April 13 – 26, 2015
Mt. Washington — Speckled alders are blooming, their pendulous, red-brown catkins are pioneers among spring’s male flowers. Ancient looking, drooping spikes, catkins may be an acquired taste in flowers. Shrub alders, little noticed in our region, are members of a family of prized trees around the world and have stand out neighbors where they grow locally. Most early blooming shrubs and trees make themselves at home in the same wet swales and nearby high ground. Silvery pussy willow buds swell along their dark brown twigs, distinct next to yellow-stemmed willows. Also known to do well with “wet feet,” red maples are radiant with plump buds that look like rose-colored berries. Close by, where the ground may be a bit higher and thus less wet, sinuous limbed, small grey shadbush trees are still dormant.
The hills will soon be painted with washes of red-orange where groups of pollen-bearing male red maples bloom and with washes of burgundy red where female trees wear their charming pistillate flowers, the winged seed visible, embryonic within. Then, the white, five-petaled blossoms of shadblow will form creamy patches all over the Berkshire Hills. Most of these early bloomers leaf out after flowering.
When we view the native plants that surround our gardens and yards as an extension of our cultivated areas, part of the living, pulsating community that shapes our sense of place, we more fully express ourselves as gardeners and stewards of the Earth. Sometimes individual plants find a place inside the garden. For years I admired a winterberry bush (Ilex verticillata) for its profusion of bird-attracting red berries outside the garden fence. Before I realized it was there, a very fine specimen of a winterberry had established itself in what had been an unclaimed spot inside the garden where a tree stump was decomposing. A volunteer, in gardener’s lingo.
Many other native shrubs have much to offer to ornamental as well as edible landscapes. In addition to their structural beauty and ecological significance, shadbush (Amelanchier), also known as Juneberry and shadblow, offers edible berries; hazel (Corylus), proffers its nuts; elderberry (Sambucus canadensis) and blueberry (Vaccinium), their fruits.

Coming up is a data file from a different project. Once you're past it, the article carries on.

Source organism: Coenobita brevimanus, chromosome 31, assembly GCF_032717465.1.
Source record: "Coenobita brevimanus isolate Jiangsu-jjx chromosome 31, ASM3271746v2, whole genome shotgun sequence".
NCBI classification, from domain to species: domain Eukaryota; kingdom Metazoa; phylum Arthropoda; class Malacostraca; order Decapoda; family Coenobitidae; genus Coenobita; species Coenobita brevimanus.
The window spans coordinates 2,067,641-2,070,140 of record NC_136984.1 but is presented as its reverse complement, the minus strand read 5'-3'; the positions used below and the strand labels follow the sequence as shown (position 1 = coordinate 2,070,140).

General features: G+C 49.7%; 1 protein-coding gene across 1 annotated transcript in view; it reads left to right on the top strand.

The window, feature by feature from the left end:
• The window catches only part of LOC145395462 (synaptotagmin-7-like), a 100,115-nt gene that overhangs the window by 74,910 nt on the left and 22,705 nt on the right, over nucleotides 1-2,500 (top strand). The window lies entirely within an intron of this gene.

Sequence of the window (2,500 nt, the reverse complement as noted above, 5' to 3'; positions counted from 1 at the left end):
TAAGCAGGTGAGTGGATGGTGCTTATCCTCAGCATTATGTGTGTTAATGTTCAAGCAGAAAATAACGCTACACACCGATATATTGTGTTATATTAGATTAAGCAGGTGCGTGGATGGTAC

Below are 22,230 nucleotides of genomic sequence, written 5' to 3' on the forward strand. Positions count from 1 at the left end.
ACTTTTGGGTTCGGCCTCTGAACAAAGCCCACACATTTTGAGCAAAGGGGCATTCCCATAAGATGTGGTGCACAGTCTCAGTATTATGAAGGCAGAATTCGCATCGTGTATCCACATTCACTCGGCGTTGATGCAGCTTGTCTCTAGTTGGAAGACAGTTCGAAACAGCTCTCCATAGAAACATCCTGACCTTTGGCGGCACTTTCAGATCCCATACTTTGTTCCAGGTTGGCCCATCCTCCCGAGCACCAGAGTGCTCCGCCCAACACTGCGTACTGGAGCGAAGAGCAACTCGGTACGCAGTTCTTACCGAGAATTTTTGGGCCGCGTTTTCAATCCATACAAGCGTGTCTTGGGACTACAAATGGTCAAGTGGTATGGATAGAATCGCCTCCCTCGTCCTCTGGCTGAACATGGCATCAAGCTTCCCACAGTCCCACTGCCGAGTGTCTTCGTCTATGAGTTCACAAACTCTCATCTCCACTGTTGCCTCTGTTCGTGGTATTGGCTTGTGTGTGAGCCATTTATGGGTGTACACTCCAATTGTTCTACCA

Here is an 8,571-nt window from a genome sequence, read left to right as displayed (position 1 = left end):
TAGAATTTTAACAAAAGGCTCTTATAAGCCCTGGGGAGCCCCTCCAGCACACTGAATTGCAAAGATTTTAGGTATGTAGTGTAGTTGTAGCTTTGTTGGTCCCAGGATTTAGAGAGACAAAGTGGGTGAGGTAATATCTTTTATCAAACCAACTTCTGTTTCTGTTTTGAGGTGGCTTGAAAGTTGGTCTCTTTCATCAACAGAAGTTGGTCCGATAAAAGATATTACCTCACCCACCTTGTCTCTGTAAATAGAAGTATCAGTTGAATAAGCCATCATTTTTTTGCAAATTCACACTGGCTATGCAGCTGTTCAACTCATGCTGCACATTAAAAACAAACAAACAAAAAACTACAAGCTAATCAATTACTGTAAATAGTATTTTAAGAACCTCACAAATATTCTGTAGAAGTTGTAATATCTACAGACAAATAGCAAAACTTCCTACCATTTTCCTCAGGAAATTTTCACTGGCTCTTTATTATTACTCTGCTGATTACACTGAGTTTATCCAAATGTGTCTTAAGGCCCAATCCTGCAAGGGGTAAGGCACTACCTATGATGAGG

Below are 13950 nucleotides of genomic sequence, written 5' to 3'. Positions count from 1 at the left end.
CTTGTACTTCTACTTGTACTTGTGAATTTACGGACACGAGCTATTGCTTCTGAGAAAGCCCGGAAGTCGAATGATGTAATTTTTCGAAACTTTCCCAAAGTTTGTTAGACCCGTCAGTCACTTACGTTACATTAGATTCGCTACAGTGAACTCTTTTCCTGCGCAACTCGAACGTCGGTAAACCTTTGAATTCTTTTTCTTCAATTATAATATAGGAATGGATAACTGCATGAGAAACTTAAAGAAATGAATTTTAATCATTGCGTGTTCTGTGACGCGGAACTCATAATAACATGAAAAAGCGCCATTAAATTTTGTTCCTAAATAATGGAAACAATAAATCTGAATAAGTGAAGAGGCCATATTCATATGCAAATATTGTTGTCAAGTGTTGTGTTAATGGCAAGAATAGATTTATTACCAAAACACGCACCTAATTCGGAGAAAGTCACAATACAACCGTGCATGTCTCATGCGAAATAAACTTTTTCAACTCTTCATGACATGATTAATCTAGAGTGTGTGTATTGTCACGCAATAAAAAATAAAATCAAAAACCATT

When purchasing plants, request “species” individuals when possible so as to help maintain the gene bank for native plants. Project Native http://www.projectnative.org and Catskill Native Nursery http://www.catskillnativenursery.com specialize in native woody and herbaceous plants. Garden centers usually have many cultivars of each species, so look at tags for variety names that follow the species name in quotation marks, such as Amelanchier alnifolia ‘Regent’.
The spading fork hits frozen ground about 6 inches down in shady spots and not at all in full sun, which allows the top layer of cover crops, such as winter rye grass, to be turned over immediately. Where beds were prepared with compost in the fall, it’s time to begin to plant onions! Sets and seedlings thrive when planted 3 to 4 inches apart, depending on variety, in rows 12 inches apart. In between the onion rows, plant a row of early spinach seeds 3 to 4 inches apart or radishes 2 inches apart.
Spring – the time of the perennial smile.
The Art and Science of Composting and Ehrenfried Pfeiffer’s Chromatography: a weekend workshop with Bruno Follador http://www.natureinstitute.org
About shad fish: http://www.dec.ny.gov/animals/7043.html
Coleman, Eliot, The New Organic Grower, Chelsea Green, Chelsea, Vermont
© Judy Isacoff